Despite his extremely dodgy and evasive testimony, Torres was forced to admit that Kolar had never once named Briana as a participant, until March 6, 2006, after the FBI had already fixed on her as a suspect.

Torres acknowledged that Kolar had made a tape recording of her car ride interview with the agents, at her attorney’s behest, but he claimed that the FBI does not have, and he has never heard, that tape. When asked to explain why not, he suggested that it might be subject to attorney client privilege. But he was forced to eat this absurd excuse and admit that such a recording, not involving a conversation with an attorney, would not be privileged. When asked if he would obtain a copy for the defense, he said “that’s not my job.”

Torres testified that Briana had arranged a meeting among the participants on the Evergreen campus, in a room accessible to the public, and claimed that this constituted participation in the arson. (He was not questioned about what the FBI claims was discussed in this meeting, whether it actually occurred or not, or whether the FBI claims Briana was present.) Later, a defense witness testified that only present students were entitled to reserve such rooms, that they would have to identify themselves and request a key in person, and that records would be kept.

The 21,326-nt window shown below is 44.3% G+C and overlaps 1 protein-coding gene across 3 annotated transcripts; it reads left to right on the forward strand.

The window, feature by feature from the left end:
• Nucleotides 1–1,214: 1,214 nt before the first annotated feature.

Torres acknowledged that Kolar told the agents she believed Avalon may have arranged for a rental car for the UW arson. He acknowledged that Kolar did not say anything to the agents about scraping a parked car while leaving the scene of the arson, as Phillabaum had testified, and he was unable to provide any evidence that the Budget car which the government alleges Briana rented for use during the arson sustained any damage.

Torres testified that he interviewed Lacey Phillabaum, along with Halla, and prosecutors Friedman and Bartlett, in the presence of Phillabaum’s attorney, on February 21, 2006. He admitted that while he expected Phillabaum to make confessions during this interview, the FBI did not record it, even though the FBI’s regulations provide for such practice. He testified that in his 11 years, he has never done so. Moreover, he testified that he simply stopped taking notes in the middle of the interview (before Phillabaum began admitting her participation in events), in his words in order to avoid the “confusion” which had resulted from the discrepancies between his and Halla’s notes from their 12/16/05 interview of Kolar. Defense counsel suggested that the feds were really just trying to preserve their ability to manipulate evidence and testimony, and limit impeachment, and this is the picture that emerged.